“Duck shooting is not a sport.” You may have seen the billboards around the city – Australian sports stars pose holding a slaughtered duck in Animals Australia’s new campaign.
AFL’s David Zaharakis is alongside other top Australian athletes who have stood up for waterbirds. And so too has Victoria’s youth.
Yesterday’s Youth Parliament debate on Swinburne University’s Sustainable Hunting Reform Bill showed young people are concerned about duck shooting in Victoria.
The bill failed to pass Youth Parliament after a close division vote, but both sides of the chamber were left anxious about the future of native waterbirds.
Melbourne Girls College team member Dakotah Taylor felt passionately about the issue and said the concept of hunting is outdated in today’s society.
“Denying the bill its right to pass parliament means we are denying to move on as a progressive society towards a future that condones equality for all,” she said.
“The idea that we need hunting as a game or a form of passion or something to take pride in is completely outdated.”
But opposition member James Holland said the proposed legislation was based on emotion rather than fact.
The opposition also described the bill as a “great example of over-legislation” and legislation details were criticised.
The bill called for a greater monitoring of hunting through the creation of a Victorian Environmental Protection Ombudsmen of Victoria, a move the Opposition described as dangerously costly to taxpayers.
It also pushed for the installation of CCTV cameras in wetland areas and an education campaign on hunting consequences.
The bill also called for a ban on hunting licenses for people 12 to 17 years-of-age.
Swinburne University student Christopher Jakobi said the responsibility of operating weapons is beyond the capability of any child.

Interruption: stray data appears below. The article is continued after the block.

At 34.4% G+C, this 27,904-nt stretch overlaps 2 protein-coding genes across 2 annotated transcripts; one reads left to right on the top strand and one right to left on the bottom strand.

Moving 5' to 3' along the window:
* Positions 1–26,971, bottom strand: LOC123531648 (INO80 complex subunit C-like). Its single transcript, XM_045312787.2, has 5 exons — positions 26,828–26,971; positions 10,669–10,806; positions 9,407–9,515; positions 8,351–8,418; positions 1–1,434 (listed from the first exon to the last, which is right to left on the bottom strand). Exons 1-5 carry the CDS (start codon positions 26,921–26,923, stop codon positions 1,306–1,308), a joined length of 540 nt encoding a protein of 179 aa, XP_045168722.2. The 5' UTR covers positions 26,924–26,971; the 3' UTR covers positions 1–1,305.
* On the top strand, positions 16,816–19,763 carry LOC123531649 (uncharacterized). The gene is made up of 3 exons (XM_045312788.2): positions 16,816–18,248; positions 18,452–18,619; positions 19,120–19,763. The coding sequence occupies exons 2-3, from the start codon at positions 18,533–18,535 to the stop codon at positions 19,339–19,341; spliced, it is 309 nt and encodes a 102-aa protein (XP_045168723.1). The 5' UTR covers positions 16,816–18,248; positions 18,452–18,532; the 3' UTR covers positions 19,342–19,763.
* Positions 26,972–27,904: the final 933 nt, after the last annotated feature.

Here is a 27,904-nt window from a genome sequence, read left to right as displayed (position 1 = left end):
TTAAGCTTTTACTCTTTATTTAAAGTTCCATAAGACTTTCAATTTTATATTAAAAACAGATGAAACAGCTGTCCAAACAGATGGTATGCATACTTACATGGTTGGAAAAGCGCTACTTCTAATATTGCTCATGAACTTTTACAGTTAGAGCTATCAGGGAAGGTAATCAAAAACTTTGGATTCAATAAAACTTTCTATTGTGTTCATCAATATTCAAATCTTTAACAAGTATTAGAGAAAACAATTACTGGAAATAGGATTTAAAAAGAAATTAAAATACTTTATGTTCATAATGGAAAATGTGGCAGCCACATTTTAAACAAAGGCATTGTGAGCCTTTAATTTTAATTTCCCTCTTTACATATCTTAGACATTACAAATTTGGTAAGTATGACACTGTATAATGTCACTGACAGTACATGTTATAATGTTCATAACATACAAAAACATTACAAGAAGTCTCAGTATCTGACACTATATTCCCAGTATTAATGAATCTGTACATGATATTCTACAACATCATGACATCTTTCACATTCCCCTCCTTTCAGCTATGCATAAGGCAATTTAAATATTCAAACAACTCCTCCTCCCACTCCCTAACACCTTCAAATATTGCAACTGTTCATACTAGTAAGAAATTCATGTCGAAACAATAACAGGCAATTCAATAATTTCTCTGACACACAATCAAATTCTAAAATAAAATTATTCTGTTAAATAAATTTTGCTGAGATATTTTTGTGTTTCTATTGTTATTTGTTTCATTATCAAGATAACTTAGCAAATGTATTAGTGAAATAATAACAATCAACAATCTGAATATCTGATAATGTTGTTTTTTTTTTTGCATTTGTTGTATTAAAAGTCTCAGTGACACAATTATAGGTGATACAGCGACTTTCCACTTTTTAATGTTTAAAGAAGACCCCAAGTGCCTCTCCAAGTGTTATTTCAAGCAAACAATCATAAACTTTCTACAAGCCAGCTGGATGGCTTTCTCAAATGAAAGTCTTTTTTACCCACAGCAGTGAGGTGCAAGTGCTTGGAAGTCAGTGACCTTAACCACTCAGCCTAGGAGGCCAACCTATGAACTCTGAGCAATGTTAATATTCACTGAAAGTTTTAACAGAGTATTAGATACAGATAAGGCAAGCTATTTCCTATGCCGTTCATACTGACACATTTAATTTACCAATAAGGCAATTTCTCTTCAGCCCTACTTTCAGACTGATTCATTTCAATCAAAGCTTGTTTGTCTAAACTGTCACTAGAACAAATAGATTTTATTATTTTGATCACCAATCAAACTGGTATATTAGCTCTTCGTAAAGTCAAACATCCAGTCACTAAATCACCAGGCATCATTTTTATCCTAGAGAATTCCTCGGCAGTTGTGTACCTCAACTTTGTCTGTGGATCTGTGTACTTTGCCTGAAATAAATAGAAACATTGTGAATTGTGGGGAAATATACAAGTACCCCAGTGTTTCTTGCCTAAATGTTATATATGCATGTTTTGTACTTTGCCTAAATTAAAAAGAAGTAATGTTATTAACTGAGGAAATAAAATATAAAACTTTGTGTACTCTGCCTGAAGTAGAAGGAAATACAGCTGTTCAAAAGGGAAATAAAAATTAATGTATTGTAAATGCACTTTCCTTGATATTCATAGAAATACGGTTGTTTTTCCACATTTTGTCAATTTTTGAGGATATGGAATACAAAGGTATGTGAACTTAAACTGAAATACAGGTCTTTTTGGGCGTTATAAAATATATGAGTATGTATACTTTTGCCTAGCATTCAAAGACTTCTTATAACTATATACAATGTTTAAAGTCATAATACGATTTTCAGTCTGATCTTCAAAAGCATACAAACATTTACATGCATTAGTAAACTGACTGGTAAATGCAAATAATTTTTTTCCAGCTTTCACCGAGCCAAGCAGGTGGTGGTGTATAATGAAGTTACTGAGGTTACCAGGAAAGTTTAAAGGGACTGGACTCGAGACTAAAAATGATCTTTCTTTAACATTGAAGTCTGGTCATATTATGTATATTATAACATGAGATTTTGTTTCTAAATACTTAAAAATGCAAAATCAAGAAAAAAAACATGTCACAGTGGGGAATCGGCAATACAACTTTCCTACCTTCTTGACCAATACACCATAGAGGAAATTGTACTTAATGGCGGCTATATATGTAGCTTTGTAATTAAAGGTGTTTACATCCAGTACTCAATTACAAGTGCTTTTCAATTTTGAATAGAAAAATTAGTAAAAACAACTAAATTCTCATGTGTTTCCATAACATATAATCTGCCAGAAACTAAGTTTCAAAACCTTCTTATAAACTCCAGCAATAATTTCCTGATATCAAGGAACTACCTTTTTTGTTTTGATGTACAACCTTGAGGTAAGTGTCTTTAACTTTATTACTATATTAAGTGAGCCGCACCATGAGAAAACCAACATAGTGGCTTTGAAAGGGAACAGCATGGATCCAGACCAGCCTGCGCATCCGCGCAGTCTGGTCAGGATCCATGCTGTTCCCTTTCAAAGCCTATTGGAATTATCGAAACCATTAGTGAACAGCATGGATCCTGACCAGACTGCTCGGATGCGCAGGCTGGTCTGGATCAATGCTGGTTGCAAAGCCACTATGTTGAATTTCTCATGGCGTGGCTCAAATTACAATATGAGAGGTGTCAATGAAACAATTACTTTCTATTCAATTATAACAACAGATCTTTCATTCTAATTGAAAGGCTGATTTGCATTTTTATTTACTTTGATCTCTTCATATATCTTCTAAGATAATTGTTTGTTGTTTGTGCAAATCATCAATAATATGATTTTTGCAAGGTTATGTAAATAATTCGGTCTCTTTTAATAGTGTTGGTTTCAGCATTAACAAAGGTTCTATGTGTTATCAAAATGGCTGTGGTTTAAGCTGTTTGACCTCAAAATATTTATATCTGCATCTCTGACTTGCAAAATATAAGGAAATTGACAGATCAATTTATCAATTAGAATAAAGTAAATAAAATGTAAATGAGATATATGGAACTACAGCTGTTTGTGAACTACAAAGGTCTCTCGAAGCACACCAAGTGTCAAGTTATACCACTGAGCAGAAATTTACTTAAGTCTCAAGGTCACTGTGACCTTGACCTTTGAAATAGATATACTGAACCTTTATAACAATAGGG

“Youth are indoctrinated into the belief that killing a living being is just a game,” he said.
“We must realise that children and guns do not mix.”
Duck shooting is banned in Queensland, New South Wales and South Australia.
But the opposition said hunting is deeply ingrained in regional culture and argued it could be a harmless past-time.
The Victorian Government has allowed a full duck shooting season this year despite record lows of wetlands and waterbird numbers in Victoria.
“Waterbirds are still being shot in Victoria despite the pressures of climate change; that’s just not happening in other states,” Swinburne University student Elizabeth Bonny said.
Another Swinburne University student Jonathan Ling said society has seen a culture shift.
“We are living in a modern age and have moved away from the archaic practice of hunting,” he said.
“We no longer think it is acceptable to continue to practice hunting, especially when it is having an impact on our ecosystem and on animals alike,” said fellow student Christopher Jakobi.
According to the Game Management Authority., approximately 26,000 people are licensed to shoot duck in Victoria.
The duck hunting season occurs between the third Saturday in March and the second Monday in June every year. The Game Management Authority sets daily bag limits and hunting methods to regulate native waterbird hunting.